4/13/2006

Bush vs. Gasoline vs. American Deaths

I just read a post about President Bush’s approval rating vs. the number of American deaths in Iraq vs. the price of gasoline. The blogger mentioned that most people would like to say that President Bush’s approval rating is inversely related to American deaths in Iraq, but the data show that is not true. Mr. President’s approval rating is more affected by the price of gasoline than by the number of American deaths in Iraq.

Should that concern us? It seems pretty intuitive to me. I think that people respond more to what is affecting their lives on a daily basis than on something that they read in the paper, but never really encounter. The average American does not know anyone who has died serving our country in Iraq. The average American does, however, feel very strongly that gasoline prices are too high. When we are managers in the future, we should be sensitive to this phenomenon. We need to understand that people respond more emotionally to the things that affect their day-to-day lives. If we are going to make changes to compensation, structure, vendors, or benefits, we can expect the people at the office to FLIP OUT. Very few people will immediately and quietly accept changes to their daily routines.

5 comments:

rico said...

We all need to realize that change is going to happen no matter what. United States citizens haven't had to suffer for this war, and gas prices probably would have risen anyway. Most foreign countries have been paying $3-$4 per liter! Hopefully gas guzzling Americans will be more cautious with gasoline consumption and then maybe we will see a decrease.

noah said...

I thought this was an interesting post and I agree with the first comment. We don't like change, especially change in our daily routine. I wouldn't have guessed that the president's approval rating would be affected more by the price of gas than by the loss of U.S. troupes, but it isn't too surprising. The price of gas somehow affects almost all of us even if it is in a relatively small way.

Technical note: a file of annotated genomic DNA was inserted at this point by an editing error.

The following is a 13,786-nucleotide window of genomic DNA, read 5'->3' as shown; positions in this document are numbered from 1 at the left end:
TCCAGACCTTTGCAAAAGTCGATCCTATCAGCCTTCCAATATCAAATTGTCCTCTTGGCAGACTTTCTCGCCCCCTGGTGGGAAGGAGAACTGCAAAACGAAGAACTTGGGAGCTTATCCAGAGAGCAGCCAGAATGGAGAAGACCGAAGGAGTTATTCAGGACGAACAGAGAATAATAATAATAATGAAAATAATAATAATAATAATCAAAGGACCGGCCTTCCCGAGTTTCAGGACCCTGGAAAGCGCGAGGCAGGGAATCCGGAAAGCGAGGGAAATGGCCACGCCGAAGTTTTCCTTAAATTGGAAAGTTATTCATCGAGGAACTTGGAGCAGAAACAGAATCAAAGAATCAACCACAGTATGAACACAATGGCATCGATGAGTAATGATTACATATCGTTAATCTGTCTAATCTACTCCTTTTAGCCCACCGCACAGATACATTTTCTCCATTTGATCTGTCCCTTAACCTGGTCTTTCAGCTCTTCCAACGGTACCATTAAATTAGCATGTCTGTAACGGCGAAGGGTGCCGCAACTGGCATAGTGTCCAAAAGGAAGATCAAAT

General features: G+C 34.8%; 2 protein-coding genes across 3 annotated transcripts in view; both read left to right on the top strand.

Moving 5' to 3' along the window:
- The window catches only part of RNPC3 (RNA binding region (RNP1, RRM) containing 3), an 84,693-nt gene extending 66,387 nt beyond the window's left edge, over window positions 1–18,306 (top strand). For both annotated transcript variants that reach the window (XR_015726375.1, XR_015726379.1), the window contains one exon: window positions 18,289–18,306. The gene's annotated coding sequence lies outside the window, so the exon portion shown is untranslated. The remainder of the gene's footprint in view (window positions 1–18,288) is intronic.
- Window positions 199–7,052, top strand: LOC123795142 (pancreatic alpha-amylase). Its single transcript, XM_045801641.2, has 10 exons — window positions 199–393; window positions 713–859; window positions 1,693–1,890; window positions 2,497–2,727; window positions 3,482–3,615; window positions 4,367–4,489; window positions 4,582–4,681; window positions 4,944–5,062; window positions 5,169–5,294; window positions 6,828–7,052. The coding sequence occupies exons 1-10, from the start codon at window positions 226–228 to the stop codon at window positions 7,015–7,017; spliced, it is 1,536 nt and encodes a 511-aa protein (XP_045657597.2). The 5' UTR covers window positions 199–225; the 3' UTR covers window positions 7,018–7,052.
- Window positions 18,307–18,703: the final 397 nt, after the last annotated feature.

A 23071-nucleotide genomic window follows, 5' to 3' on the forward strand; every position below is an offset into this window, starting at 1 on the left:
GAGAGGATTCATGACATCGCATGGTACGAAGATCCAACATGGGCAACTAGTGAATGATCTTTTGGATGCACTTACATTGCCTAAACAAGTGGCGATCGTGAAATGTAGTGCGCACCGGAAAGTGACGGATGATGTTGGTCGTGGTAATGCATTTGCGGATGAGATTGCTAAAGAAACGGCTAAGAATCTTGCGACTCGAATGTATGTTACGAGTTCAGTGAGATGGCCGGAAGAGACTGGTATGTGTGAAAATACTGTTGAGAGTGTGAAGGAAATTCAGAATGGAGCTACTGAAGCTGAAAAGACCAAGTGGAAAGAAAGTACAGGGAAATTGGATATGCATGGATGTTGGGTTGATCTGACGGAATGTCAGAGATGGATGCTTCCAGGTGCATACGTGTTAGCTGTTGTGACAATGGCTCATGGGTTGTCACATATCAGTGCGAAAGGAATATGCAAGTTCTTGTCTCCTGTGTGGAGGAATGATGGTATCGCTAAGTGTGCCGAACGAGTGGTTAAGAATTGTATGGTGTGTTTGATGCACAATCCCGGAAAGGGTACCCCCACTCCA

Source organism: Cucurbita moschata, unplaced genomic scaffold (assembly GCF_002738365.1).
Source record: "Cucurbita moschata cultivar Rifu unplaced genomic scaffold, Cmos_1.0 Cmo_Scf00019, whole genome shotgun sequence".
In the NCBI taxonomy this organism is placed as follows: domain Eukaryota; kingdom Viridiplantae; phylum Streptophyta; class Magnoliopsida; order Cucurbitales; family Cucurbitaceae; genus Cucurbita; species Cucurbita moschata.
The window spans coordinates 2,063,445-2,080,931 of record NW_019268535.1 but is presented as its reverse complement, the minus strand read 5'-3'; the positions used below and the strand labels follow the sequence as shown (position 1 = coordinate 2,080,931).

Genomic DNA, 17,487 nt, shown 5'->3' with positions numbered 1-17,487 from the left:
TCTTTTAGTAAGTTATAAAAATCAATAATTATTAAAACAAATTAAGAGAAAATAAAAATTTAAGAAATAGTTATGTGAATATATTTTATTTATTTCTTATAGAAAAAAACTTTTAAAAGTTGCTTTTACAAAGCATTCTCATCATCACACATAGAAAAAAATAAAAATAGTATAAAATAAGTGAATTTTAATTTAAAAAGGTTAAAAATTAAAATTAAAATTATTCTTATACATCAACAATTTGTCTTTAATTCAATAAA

Dr. Tufte said...

-1 on Noah's comment for a spelling error.

I think Billy's post is essentially correct - although disturbing.

The same thing happened with the first President Bush. He had the highest approval ratings of any President, and yet most people attribute the turning point for him to being perceived as ineffectual in the wake of the Rodney King riots. That may be true, but I don't know of anyone who has given a good explanation of what he should have done.

I think that we probably need to give this Bush more credit. There's a simple formula to be popular, and he's not taking that road.

Matthew said...

Dr. Tufte said, “I think Billy's post is essentially correct - although disturbing.” Billy said that Bush's approval rating is correlated with Americans' approval of gasoline prices. I agree with his point that people are more affected by smaller day to day events, rather than the war, or something like that. However, is Bush really responsible for the price of gasoline? Isn't the price of gasoline left up to the market? Don't we want government to stay out of fixing prices with ceilings and floors? I think saying that there is a correlation between gas prices and presidential approval ratings is like saying there's a correlation between ice cream sales and getting the flu. Ice cream sales go up in the summer and less people get sick. That correlation has more to do with the weather, I think. Is there a key element missing in the Bush/gasoline correlation?

Dr. Tufte said...

Matthew: you have a point. But, think about this: gas prices went up under Nixon, Ford, Carter, Bush I and II, and down under Reagan and Clinton. Is there a pattern there?